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U.S. Official ‘Apologizes’ For Karabakh Remark

By Emil Danielyan

Elizabeth Jones, the outgoing U.S. assistant secretary of state, has apologized to Armenia for referring to Nagorno-Karabakh’s ethnic Armenian leadership as “criminal secessionists,” Foreign Minister Vartan Oskanian said over the weekend.

Speaking on Armenian state television, Oskanian revealed that Jones telephoned him late on Friday and said, “I assure you that I did not and could not mean Nagorno-Karabakh by using the term criminal separatists. I apologize for that.”

“I think we have to calm down after this phone call and consider the issue to be closed, ” Oskanian said. “If we give it a closer look, we can see that it could not have been otherwise.”

“I welcome and appreciate the fact that Jones had the courage to apologize for it,” he added.

Jones, who is resigning along with Secretary of State Colin Powell later this month, has faced a storm of criticism and condemnations in Armenia since the publication of details of her January 13 video conference with Russian journalists that touched upon Russia’s role in the resolution of ethnic disputes in the former Soviet Union. “It is in Russia’s interest for these areas — whether it is Transdnestr, Abkhazia, South Ossetia or Nagorno-Karabakh — to be stable, for corruption to end there, for criminal secessionists who rule there to be removed,” she said, according to “The Moscow Times” daily.

The Armenian government did not officially react to the remark, but appears to have been behind the ensued uproar ranging from a student demonstration outside the U.S. embassy in Yerevan to statements of condemnation issued by pro-government politicians, academics and even doctors.

Oskanian defended the protests heavily publicized by TV channels controlled by the Armenian authorities. “I was positively surprised at all this and naturally, this is the way it should be,” he said.

The U.S. mission in Yerevan initially declined to comment on Jones’s remark, stressing in a statement that Washington “does not recognize Nagorno-Karabakh as an independent country.” But Ambassador John Evans told the private Armenia TV station later in the week that he thinks Jones’s description of ex-Soviet breakaway regions did not apply to Karabakh.

The U.S. has regularly negotiated with the leadership of the unrecognized Nagorno-Karabakh Republic (NKR) over the past decade within the framework of the OSCE’s Minsk Group which it co-chairs together with France and Russia. In addition, the U.S. Congress has allocated millions of dollars worth of direct humanitarian assistance to the Armenian-populated territory despite Azerbaijani protests.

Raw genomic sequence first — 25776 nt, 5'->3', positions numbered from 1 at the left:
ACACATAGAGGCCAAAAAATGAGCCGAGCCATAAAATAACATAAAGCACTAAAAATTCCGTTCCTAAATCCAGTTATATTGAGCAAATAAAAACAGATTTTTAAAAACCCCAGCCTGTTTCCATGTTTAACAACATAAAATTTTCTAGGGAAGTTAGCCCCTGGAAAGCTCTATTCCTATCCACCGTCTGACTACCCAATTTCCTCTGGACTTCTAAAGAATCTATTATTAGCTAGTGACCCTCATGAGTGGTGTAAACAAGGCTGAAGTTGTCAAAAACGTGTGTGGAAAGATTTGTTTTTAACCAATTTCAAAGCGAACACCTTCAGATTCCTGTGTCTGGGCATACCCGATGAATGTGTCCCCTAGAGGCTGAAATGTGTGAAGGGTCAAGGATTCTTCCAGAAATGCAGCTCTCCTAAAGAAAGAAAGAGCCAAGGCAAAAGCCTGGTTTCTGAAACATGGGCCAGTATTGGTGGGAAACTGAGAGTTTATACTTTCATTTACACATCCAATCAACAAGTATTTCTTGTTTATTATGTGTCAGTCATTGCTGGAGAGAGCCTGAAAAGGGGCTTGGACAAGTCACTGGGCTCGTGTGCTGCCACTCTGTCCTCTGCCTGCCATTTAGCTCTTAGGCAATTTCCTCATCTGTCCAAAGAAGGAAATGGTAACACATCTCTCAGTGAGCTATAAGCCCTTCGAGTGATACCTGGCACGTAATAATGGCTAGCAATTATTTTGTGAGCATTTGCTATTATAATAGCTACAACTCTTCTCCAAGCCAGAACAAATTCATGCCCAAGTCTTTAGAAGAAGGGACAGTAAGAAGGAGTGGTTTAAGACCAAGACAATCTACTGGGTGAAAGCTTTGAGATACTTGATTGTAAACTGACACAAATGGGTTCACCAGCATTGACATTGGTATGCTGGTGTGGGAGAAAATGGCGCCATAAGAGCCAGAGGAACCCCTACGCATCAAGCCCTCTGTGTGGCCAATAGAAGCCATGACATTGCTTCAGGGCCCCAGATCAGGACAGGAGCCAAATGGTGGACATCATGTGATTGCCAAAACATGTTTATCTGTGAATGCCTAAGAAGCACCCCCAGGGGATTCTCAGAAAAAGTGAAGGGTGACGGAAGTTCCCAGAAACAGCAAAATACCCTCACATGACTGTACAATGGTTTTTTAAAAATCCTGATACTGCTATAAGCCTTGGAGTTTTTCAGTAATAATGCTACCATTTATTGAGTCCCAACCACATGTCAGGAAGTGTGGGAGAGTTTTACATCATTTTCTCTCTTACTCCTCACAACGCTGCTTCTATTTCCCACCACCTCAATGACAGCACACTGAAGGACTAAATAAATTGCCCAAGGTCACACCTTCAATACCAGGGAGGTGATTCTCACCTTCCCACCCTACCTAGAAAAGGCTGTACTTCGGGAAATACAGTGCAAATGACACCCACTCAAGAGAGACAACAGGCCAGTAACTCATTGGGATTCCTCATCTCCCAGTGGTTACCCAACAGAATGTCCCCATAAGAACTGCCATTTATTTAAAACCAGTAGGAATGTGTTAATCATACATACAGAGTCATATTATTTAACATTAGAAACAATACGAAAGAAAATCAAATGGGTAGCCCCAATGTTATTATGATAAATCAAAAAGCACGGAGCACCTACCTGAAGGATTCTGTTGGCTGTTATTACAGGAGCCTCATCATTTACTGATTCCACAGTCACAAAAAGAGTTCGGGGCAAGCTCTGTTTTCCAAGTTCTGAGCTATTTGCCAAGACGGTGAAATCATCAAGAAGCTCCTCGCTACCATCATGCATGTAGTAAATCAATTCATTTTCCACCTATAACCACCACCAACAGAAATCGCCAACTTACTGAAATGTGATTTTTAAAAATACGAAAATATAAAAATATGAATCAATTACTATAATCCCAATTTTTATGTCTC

Jones was also condemned by the Armenian National Committee of America(ANCA), one of the influential lobbying groups on Capitol Hill. “We condemn her statements as counter to the long-standing U.S. policy of helping the parties reach a negotiated settlement, and call on the Administration to begin repairing this damage by immediately and clearly renouncing these patently unfair and demonstrably inaccurate remarks,” the ANCA chairman, Ken Hachikian, said in a statement. “”

Not surprisingly, Azerbaijani reaction to the controversy was diametrically opposite. “I think Mrs Jones’s statement was objective and reflected the reality,” Deputy Foreign Minister Araz Azimov told the ANS television in Baku on Saturday. “She said nothing that did not reflect the official position of the USA because the USA has repeatedly stated its recognition of Azerbaijan’s territorial integrity.”

Jones’s statement prompted far-reaching and conflicting speculations in the Armenian media about U.S. policy in the region. Vox Populi, a private polling organization, interviewed more than a hundred Armenian politicians, government officials, journalists and intellectuals on the issue last week. It said 85 percent of them believe that the statement reflected the U.S. government’s position on the Karabakh dispute.

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